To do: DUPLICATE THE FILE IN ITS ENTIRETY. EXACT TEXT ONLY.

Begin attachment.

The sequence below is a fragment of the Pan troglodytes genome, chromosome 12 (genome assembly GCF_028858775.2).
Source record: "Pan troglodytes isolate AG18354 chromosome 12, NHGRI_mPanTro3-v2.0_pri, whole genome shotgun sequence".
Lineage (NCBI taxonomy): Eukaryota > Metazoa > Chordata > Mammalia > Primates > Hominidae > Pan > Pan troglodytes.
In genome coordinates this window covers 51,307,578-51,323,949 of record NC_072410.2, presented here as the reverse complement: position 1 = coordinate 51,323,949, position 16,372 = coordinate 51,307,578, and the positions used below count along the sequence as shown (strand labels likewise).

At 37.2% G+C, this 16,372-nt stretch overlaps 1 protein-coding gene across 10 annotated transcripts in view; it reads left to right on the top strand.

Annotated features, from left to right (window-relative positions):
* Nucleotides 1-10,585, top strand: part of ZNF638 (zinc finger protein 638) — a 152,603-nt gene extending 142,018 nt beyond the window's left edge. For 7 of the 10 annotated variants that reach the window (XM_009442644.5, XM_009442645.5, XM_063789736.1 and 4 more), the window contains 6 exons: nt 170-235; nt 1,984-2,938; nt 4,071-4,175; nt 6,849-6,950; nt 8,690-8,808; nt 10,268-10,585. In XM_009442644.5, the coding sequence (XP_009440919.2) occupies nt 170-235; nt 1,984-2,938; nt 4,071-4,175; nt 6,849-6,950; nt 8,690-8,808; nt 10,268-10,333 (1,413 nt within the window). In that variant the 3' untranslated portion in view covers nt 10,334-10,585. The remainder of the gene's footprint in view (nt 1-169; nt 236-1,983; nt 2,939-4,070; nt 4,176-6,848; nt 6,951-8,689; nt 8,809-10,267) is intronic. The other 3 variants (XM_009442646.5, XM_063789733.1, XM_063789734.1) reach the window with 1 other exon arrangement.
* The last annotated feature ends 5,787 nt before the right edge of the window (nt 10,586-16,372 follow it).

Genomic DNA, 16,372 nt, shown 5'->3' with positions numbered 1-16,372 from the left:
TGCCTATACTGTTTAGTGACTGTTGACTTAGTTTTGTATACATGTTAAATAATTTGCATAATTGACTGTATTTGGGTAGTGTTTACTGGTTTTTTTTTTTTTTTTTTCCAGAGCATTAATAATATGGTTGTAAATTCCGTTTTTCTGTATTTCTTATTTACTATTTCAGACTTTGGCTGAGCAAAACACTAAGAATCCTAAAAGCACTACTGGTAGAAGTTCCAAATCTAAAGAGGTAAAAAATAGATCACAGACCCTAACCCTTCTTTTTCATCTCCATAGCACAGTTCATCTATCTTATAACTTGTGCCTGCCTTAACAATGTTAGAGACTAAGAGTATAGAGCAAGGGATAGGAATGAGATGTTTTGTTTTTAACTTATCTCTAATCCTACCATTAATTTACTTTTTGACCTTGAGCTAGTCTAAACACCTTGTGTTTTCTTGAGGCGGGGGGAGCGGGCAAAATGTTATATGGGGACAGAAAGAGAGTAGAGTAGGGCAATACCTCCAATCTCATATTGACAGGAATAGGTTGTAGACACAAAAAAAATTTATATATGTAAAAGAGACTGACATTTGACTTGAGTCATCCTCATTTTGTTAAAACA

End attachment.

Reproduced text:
The sequence below is a fragment of the Pan troglodytes genome, chromosome 12 (genome assembly GCF_028858775.2).
Source record: "Pan troglodytes isolate AG18354 chromosome 12, NHGRI_mPanTro3-v2.0_pri, whole genome shotgun sequence".
Lineage (NCBI taxonomy): Eukaryota > Metazoa > Chordata > Mammalia > Primates > Hominidae > Pan > Pan troglodytes.
In genome coordinates this window covers 51,307,578-51,323,949 of record NC_072410.2, presented here as the reverse complement: position 1 = coordinate 51,323,949, position 16,372 = coordinate 51,307,578, and the positions used below count along the sequence as shown (strand labels likewise).

At 37.2% G+C, this 16,372-nt stretch overlaps 1 protein-coding gene across 10 annotated transcripts in view; it reads left to right on the top strand.

Annotated features, from left to right (window-relative positions):
* Nucleotides 1-10,585, top strand: part of ZNF638 (zinc finger protein 638) — a 152,603-nt gene extending 142,018 nt beyond the window's left edge. For 7 of the 10 annotated variants that reach the window (XM_009442644.5, XM_009442645.5, XM_063789736.1 and 4 more), the window contains 6 exons: nt 170-235; nt 1,984-2,938; nt 4,071-4,175; nt 6,849-6,950; nt 8,690-8,808; nt 10,268-10,585. In XM_009442644.5, the coding sequence (XP_009440919.2) occupies nt 170-235; nt 1,984-2,938; nt 4,071-4,175; nt 6,849-6,950; nt 8,690-8,808; nt 10,268-10,333 (1,413 nt within the window). In that variant the 3' untranslated portion in view covers nt 10,334-10,585. The remainder of the gene's footprint in view (nt 1-169; nt 236-1,983; nt 2,939-4,070; nt 4,176-6,848; nt 6,951-8,689; nt 8,809-10,267) is intronic. The other 3 variants (XM_009442646.5, XM_063789733.1, XM_063789734.1) reach the window with 1 other exon arrangement.
* The last annotated feature ends 5,787 nt before the right edge of the window (nt 10,586-16,372 follow it).

Genomic DNA, 16,372 nt, shown 5'->3' with positions numbered 1-16,372 from the left:
TGCCTATACTGTTTAGTGACTGTTGACTTAGTTTTGTATACATGTTAAATAATTTGCATAATTGACTGTATTTGGGTAGTGTTTACTGGTTTTTTTTTTTTTTTTTTCCAGAGCATTAATAATATGGTTGTAAATTCCGTTTTTCTGTATTTCTTATTTACTATTTCAGACTTTGGCTGAGCAAAACACTAAGAATCCTAAAAGCACTACTGGTAGAAGTTCCAAATCTAAAGAGGTAAAAAATAGATCACAGACCCTAACCCTTCTTTTTCATCTCCATAGCACAGTTCATCTATCTTATAACTTGTGCCTGCCTTAACAATGTTAGAGACTAAGAGTATAGAGCAAGGGATAGGAATGAGATGTTTTGTTTTTAACTTATCTCTAATCCTACCATTAATTTACTTTTTGACCTTGAGCTAGTCTAAACACCTTGTGTTTTCTTGAGGCGGGGGGAGCGGGCAAAATGTTATATGGGGACAGAAAGAGAGTAGAGTAGGGCAATACCTCCAATCTCATATTGACAGGAATAGGTTGTAGACACAAAAAAAATTTATATATGTAAAAGAGACTGACATTTGACTTGAGTCATCCTCATTTTGTTAAAACA